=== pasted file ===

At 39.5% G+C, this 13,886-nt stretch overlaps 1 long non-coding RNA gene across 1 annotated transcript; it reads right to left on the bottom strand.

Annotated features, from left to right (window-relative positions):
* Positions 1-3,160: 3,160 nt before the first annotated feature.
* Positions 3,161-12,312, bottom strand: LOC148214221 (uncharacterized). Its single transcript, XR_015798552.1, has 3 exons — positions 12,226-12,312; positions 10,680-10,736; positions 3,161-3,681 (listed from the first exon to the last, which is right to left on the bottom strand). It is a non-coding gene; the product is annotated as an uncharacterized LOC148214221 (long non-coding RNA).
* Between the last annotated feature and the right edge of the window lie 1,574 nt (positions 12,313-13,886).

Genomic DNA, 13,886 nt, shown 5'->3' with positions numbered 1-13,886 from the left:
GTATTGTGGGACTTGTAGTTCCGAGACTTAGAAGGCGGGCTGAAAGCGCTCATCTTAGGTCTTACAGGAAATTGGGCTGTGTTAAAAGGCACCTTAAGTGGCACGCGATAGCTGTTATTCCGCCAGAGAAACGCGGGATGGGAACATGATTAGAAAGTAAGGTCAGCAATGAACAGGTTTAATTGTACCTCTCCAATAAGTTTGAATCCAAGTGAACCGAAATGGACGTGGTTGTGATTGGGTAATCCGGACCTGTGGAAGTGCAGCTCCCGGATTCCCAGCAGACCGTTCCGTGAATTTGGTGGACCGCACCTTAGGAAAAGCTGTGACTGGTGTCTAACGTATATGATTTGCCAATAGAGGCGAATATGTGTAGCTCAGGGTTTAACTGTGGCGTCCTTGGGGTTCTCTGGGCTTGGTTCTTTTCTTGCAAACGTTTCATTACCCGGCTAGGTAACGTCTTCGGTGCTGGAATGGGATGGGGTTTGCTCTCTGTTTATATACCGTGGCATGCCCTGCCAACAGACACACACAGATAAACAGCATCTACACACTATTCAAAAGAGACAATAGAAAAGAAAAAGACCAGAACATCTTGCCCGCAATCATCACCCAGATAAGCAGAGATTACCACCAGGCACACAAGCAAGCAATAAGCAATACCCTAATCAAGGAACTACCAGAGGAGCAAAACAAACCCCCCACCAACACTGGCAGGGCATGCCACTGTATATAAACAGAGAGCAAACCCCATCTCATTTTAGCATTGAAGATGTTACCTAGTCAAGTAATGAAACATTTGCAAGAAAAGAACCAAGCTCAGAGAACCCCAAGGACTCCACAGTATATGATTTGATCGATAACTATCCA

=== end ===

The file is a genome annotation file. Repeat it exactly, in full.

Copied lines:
At 39.5% G+C, this 13,886-nt stretch overlaps 1 long non-coding RNA gene across 1 annotated transcript; it reads right to left on the bottom strand.

Annotated features, from left to right (window-relative positions):
* Positions 1-3,160: 3,160 nt before the first annotated feature.
* Positions 3,161-12,312, bottom strand: LOC148214221 (uncharacterized). Its single transcript, XR_015798552.1, has 3 exons — positions 12,226-12,312; positions 10,680-10,736; positions 3,161-3,681 (listed from the first exon to the last, which is right to left on the bottom strand). It is a non-coding gene; the product is annotated as an uncharacterized LOC148214221 (long non-coding RNA).
* Between the last annotated feature and the right edge of the window lie 1,574 nt (positions 12,313-13,886).

Genomic DNA, 13,886 nt, shown 5'->3' with positions numbered 1-13,886 from the left:
GTATTGTGGGACTTGTAGTTCCGAGACTTAGAAGGCGGGCTGAAAGCGCTCATCTTAGGTCTTACAGGAAATTGGGCTGTGTTAAAAGGCACCTTAAGTGGCACGCGATAGCTGTTATTCCGCCAGAGAAACGCGGGATGGGAACATGATTAGAAAGTAAGGTCAGCAATGAACAGGTTTAATTGTACCTCTCCAATAAGTTTGAATCCAAGTGAACCGAAATGGACGTGGTTGTGATTGGGTAATCCGGACCTGTGGAAGTGCAGCTCCCGGATTCCCAGCAGACCGTTCCGTGAATTTGGTGGACCGCACCTTAGGAAAAGCTGTGACTGGTGTCTAACGTATATGATTTGCCAATAGAGGCGAATATGTGTAGCTCAGGGTTTAACTGTGGCGTCCTTGGGGTTCTCTGGGCTTGGTTCTTTTCTTGCAAACGTTTCATTACCCGGCTAGGTAACGTCTTCGGTGCTGGAATGGGATGGGGTTTGCTCTCTGTTTATATACCGTGGCATGCCCTGCCAACAGACACACACAGATAAACAGCATCTACACACTATTCAAAAGAGACAATAGAAAAGAAAAAGACCAGAACATCTTGCCCGCAATCATCACCCAGATAAGCAGAGATTACCACCAGGCACACAAGCAAGCAATAAGCAATACCCTAATCAAGGAACTACCAGAGGAGCAAAACAAACCCCCCACCAACACTGGCAGGGCATGCCACTGTATATAAACAGAGAGCAAACCCCATCTCATTTTAGCATTGAAGATGTTACCTAGTCAAGTAATGAAACATTTGCAAGAAAAGAACCAAGCTCAGAGAACCCCAAGGACTCCACAGTATATGATTTGATCGATAACTATCCA